Reviewed by S. J. Higbee
If you've read this book, why not
Are you an urban fantasy fan a bit fed up with the slew of vampire/were characters cramming the genre, these days? Pining for a tale with an interestingly complex protagonist who takes you right into the heart of the story? Longing for a writer who can depict a city with such vividness that you can taste the traffic fumes, smell the rubbish and touch the pigeons? Wishing that someone would take the time and trouble to construct an unusual, interesting magical world that didn't take place in some rural outback with plodding horses and flea-ridden inns? Then this is the book for you.
When Matthew Swift finds that he has returned to life after a two-year absence, he quickly needs to acclimatise himself to the London landscape where the source of his power resides -- urban magic. A new power that ebbs and flows with the rhythms of the city, makes runes from the alignments of ancient streets and hums with the rattle of trains and buses; it waxes and wanes with the patterns of the business day.
Enter a London where magicians ride the Last Train, implore favours of the Beggar King and interpret the insane wisdom of the Bag Lady. Enter a London where beings of power soar with the pigeons, scrabble with the rats and seek insight in the half-whispered madness of the blue electric angels...
Griffin grabs you from the first page and doesn't let go until the last with her taut, poetic prose and action-packed story. Matthew Swift's thirst for revenge against the terrible being preying on urban sorcerers leads him into dark places -- and we are yanked along with him. There are one or two really bloody moments. Not to mention some scenes that score high on the 'yuck' factor -- an attack by a litter monster being one of them. However, this book is so much more than a guts'n gore fest. Griffin's ability to weave her action amongst the densely depicted London scenes that she clearly knows extremely well, gives the story an almost literary feel. And Swift is an amazing creation. Only half human, his instability while teetering on the edge of something terrible creates plenty of dynamic tension as he tries to pick up the pieces of his old life. And -- yes -- Griffin manages to conclude the story with a satisfactorily climatic ending, leaving enough interest dangling for another adventure.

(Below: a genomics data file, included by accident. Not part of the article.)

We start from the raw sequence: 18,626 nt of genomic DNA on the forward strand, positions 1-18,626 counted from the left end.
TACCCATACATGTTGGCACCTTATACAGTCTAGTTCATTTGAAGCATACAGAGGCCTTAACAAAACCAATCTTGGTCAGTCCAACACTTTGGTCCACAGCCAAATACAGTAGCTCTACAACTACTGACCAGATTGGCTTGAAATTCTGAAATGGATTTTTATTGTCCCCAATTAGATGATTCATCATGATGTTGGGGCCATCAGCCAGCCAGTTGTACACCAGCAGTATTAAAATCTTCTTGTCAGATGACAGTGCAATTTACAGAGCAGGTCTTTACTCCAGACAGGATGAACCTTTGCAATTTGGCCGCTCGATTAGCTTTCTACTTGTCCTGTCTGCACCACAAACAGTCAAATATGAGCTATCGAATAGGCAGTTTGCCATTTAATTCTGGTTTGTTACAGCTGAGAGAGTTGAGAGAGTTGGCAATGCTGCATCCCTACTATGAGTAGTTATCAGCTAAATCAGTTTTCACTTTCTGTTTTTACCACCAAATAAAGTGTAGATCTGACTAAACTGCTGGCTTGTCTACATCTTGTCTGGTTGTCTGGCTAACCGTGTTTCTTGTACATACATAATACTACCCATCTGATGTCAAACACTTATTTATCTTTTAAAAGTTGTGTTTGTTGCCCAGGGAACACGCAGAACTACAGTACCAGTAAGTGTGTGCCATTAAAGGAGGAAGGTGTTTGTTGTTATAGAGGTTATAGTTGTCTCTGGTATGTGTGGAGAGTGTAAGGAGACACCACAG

If I have a quibble -- and it is a minor one -- I did find myself skimming some of the descriptions of the London landscape to find out what happened next. But it was only an occasional flip of the page, as mostly the scene setting held me.
For those of you interested in such things, Kate Griffin is actually Catherine Webb, who has written a number of acclaimed books starting with Mirror Dreams in 2002 for the YA market. A Madness of Angels is her first foray into adult fiction and I'm eagerly looking forward to the next Matthew Swift book, due to be released in March 2010.